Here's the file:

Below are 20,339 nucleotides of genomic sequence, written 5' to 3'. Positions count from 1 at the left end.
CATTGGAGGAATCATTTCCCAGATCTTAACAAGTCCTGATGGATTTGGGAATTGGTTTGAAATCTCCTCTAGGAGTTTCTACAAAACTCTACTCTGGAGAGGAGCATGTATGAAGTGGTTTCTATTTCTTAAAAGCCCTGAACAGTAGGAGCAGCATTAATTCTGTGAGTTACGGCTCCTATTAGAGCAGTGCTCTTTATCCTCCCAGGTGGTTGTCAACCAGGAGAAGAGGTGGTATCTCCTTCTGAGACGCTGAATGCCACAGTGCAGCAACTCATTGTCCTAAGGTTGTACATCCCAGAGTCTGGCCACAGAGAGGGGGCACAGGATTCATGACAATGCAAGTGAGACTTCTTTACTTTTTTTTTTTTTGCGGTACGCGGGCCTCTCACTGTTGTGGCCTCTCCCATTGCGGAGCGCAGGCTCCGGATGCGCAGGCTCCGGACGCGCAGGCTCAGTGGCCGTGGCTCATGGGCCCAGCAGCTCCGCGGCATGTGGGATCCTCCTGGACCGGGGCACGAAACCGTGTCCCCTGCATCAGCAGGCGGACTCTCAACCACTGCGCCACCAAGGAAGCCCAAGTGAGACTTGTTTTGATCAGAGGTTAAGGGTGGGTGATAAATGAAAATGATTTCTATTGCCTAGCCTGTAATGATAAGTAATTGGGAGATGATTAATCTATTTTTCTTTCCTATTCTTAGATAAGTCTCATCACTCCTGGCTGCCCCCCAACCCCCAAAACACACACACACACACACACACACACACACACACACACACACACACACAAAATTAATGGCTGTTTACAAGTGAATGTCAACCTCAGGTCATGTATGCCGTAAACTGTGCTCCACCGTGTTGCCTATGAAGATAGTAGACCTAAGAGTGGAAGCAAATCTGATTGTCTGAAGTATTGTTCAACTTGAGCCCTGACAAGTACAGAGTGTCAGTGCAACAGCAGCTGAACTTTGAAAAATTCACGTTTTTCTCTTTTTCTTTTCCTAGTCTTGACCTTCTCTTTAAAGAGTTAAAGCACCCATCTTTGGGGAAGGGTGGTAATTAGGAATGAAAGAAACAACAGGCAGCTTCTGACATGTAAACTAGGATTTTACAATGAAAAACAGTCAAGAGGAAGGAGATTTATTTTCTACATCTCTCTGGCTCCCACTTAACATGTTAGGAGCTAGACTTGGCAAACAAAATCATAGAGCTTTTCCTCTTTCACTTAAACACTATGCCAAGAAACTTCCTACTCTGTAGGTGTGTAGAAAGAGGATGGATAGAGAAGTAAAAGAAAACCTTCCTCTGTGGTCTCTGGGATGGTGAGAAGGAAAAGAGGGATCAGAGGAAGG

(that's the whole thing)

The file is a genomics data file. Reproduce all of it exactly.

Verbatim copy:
Below are 20,339 nucleotides of genomic sequence, written 5' to 3'. Positions count from 1 at the left end.
CATTGGAGGAATCATTTCCCAGATCTTAACAAGTCCTGATGGATTTGGGAATTGGTTTGAAATCTCCTCTAGGAGTTTCTACAAAACTCTACTCTGGAGAGGAGCATGTATGAAGTGGTTTCTATTTCTTAAAAGCCCTGAACAGTAGGAGCAGCATTAATTCTGTGAGTTACGGCTCCTATTAGAGCAGTGCTCTTTATCCTCCCAGGTGGTTGTCAACCAGGAGAAGAGGTGGTATCTCCTTCTGAGACGCTGAATGCCACAGTGCAGCAACTCATTGTCCTAAGGTTGTACATCCCAGAGTCTGGCCACAGAGAGGGGGCACAGGATTCATGACAATGCAAGTGAGACTTCTTTACTTTTTTTTTTTTTGCGGTACGCGGGCCTCTCACTGTTGTGGCCTCTCCCATTGCGGAGCGCAGGCTCCGGATGCGCAGGCTCCGGACGCGCAGGCTCAGTGGCCGTGGCTCATGGGCCCAGCAGCTCCGCGGCATGTGGGATCCTCCTGGACCGGGGCACGAAACCGTGTCCCCTGCATCAGCAGGCGGACTCTCAACCACTGCGCCACCAAGGAAGCCCAAGTGAGACTTGTTTTGATCAGAGGTTAAGGGTGGGTGATAAATGAAAATGATTTCTATTGCCTAGCCTGTAATGATAAGTAATTGGGAGATGATTAATCTATTTTTCTTTCCTATTCTTAGATAAGTCTCATCACTCCTGGCTGCCCCCCAACCCCCAAAACACACACACACACACACACACACACACACACACACACACACACACACAAAATTAATGGCTGTTTACAAGTGAATGTCAACCTCAGGTCATGTATGCCGTAAACTGTGCTCCACCGTGTTGCCTATGAAGATAGTAGACCTAAGAGTGGAAGCAAATCTGATTGTCTGAAGTATTGTTCAACTTGAGCCCTGACAAGTACAGAGTGTCAGTGCAACAGCAGCTGAACTTTGAAAAATTCACGTTTTTCTCTTTTTCTTTTCCTAGTCTTGACCTTCTCTTTAAAGAGTTAAAGCACCCATCTTTGGGGAAGGGTGGTAATTAGGAATGAAAGAAACAACAGGCAGCTTCTGACATGTAAACTAGGATTTTACAATGAAAAACAGTCAAGAGGAAGGAGATTTATTTTCTACATCTCTCTGGCTCCCACTTAACATGTTAGGAGCTAGACTTGGCAAACAAAATCATAGAGCTTTTCCTCTTTCACTTAAACACTATGCCAAGAAACTTCCTACTCTGTAGGTGTGTAGAAAGAGGATGGATAGAGAAGTAAAAGAAAACCTTCCTCTGTGGTCTCTGGGATGGTGAGAAGGAAAAGAGGGATCAGAGGAAGG